Use this URL to cite or link to this record in EThOS: https://ethos.bl.uk/OrderDetails.do?uin=uk.bl.ethos.729930
Title: Optimisation, design, development, and trial of a low-cost solar oven with novel concentrator geometry
Author: Berryman, Ian
ISNI:       0000 0004 6498 9890
Awarding Body: University of Oxford
Current Institution: University of Oxford
Date of Award: 2016
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Abstract:
A promising and novel solar concentrator design has been thoroughly investigated and optimised. A prototype concentrator based on this novel geometry was validated using ray tracing techniques. This ray tracing demonstrated the comparative performance of this novel concentrator in regards to equivalent parabolic dishes. The effect of mirror surface normal errors on performance was established using Monte-Carlo based ray tracing code, which agreed well with the optical performance of this prototype which was determined experimentally. A need for low-cost solar cookers to replace bio-mass worldwide was identified, and the concentrator design was then developed as a low-cost solar oven. Despite existing in some number, no current design is able to achieve high performance at low-cost. An industrial partner, Dytecna, was initially involved in the process of this development of the system as a solar cooker. In support of a field trial for the solar cooker developed with Dytecna, a detailed thermal model of the oven was developed. A low-cost lightmeter was constructed and calibrated in order to measure the direct normal irradiance during the field trial in Italy. Laboratory work provided baseline results for the heating of various thermal masses in the oven. The Italian field trials provided a wealth of feedback into the design of the system and many valuable results. The solar cooker was able to bring 0.75L of water to the boil in 33 minutes with an average heat throughput of 203W. Important benchmark results and practical experience of several competing receiver materials was obtained; further lab testing provided more accurate measurements of the receivers' performances. The experiences of the Italian field trial were fed back into the design of a subsequent prototype, intended for a much larger field trial in Tanzania. Improvements in the hotplate, receiver material, and the oven were all incorporated into the design. Additionally, the structure of the solar cooker was redesigned to incorporate a low-cost wooden construction. Supporting work was conducted for the month long trial in which 8 solar cookers would be distributed to families in Tanzania. The field trial in Tanzania provided a wealth of user feedback into the design. At the same time the new solar cooker exceeded previously established performances in Italy. The new design was able to provide an average of 246W of heat to 1kg of water, which was brought to boiling point in 25 minutes. This represents a heating efficiency of 66% compared to the incident solar flux on the hotplate. In response to findings during the Tanzanian trials, further laboratory work was conducted into establishing the reflectivities of low-cost candidate mirror materials. Throughout all phases of the project the design of the solar cooker was refined and improved with the goal of a solar cooker design that could reach price-point, performance, and usability standards which would ensure market success.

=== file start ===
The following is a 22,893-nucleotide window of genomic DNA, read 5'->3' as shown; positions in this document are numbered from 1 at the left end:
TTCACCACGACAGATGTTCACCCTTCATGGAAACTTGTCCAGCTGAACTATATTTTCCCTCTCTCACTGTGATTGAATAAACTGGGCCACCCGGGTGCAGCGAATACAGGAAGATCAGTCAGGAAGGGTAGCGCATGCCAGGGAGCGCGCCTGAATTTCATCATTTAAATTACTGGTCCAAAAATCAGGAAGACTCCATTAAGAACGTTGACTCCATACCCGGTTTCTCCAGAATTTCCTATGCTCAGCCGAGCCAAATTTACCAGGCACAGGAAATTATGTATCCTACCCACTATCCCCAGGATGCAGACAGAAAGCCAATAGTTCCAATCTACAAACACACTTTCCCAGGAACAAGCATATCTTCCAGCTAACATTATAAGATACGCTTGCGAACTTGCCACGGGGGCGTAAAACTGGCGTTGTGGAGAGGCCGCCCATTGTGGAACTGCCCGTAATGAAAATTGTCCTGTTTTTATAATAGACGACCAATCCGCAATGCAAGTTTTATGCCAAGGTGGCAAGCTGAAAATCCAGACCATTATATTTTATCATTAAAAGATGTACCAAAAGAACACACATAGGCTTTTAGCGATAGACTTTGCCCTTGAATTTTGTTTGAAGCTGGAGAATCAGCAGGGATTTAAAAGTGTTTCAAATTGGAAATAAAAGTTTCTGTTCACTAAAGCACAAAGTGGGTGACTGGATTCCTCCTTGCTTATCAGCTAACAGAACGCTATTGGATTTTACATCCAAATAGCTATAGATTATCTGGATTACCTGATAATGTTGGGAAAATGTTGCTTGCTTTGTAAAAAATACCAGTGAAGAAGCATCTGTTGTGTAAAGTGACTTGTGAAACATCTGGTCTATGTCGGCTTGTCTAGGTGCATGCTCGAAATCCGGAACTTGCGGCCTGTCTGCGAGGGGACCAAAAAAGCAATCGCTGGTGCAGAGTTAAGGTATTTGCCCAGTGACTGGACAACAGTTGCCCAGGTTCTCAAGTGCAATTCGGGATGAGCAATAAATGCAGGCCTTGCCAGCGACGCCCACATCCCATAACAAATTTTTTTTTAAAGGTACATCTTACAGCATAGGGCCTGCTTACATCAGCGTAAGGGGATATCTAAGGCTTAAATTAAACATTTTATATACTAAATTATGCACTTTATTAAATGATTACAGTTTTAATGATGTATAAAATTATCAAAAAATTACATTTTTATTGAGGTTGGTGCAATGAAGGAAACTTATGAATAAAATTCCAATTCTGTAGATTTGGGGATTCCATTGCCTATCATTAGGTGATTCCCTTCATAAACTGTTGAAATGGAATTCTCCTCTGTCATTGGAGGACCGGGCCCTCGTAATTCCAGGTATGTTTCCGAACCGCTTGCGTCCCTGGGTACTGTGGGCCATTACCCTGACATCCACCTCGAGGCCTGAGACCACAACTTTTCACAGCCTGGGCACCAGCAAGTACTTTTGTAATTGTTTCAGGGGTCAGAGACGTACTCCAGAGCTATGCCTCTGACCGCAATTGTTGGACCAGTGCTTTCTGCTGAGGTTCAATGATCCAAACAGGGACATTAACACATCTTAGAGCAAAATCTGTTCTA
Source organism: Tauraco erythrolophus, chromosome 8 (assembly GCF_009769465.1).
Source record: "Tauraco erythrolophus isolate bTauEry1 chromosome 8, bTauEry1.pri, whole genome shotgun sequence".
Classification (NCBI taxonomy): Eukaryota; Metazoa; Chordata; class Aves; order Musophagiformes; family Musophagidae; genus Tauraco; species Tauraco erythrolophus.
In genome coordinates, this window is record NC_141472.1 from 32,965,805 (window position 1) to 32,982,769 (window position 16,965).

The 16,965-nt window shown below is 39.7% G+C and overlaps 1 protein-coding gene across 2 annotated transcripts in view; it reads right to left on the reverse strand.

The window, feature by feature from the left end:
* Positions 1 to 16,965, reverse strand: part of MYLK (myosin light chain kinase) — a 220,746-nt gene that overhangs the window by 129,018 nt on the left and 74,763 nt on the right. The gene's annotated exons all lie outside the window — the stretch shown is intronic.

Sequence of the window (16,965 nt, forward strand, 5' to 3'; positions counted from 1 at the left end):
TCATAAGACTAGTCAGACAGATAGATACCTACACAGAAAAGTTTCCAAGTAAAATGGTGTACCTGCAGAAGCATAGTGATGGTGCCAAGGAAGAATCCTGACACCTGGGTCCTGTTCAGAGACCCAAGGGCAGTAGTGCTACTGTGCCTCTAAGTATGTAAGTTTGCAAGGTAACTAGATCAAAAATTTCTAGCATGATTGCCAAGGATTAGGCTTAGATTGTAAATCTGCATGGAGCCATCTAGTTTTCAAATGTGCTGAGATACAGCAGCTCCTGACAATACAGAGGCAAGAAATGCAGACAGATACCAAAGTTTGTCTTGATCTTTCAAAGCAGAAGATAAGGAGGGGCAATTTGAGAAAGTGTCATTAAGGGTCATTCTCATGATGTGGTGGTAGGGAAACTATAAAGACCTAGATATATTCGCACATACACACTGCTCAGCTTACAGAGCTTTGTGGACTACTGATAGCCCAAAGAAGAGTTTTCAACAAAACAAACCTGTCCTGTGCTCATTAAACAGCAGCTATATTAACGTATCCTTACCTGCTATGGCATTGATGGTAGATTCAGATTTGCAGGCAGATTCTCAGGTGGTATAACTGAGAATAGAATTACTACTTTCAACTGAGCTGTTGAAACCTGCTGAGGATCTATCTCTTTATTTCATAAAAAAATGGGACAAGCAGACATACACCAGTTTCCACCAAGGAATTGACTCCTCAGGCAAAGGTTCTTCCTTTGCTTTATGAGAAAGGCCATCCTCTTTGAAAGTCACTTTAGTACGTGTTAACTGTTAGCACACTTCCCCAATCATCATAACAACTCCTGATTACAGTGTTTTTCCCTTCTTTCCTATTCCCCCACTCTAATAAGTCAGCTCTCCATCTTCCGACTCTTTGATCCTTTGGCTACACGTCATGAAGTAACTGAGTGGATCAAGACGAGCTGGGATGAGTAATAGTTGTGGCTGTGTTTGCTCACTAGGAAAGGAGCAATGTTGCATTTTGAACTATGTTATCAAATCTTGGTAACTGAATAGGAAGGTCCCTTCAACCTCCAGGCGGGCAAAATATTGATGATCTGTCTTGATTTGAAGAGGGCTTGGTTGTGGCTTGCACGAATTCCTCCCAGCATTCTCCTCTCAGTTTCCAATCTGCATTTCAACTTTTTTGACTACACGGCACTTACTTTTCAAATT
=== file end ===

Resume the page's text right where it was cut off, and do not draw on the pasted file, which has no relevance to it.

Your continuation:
Supervisor: Jelley, Nick ; Stone, Richard Sponsor: Science and Technology Facilities Council
Qualification Name: Thesis (Ph.D.) Qualification Level: Doctoral
EThOS ID: uk.bl.ethos.729930  DOI: Not available
Keywords: Solar energy ; Solar collectors ; Solar thermal energy ; Solar ovens ; Solar concentrators ; Solar Oven ; Solar Thermal ; Solar Concentrator ; Solar Cooker ; Solar Power ; Solar Cooking
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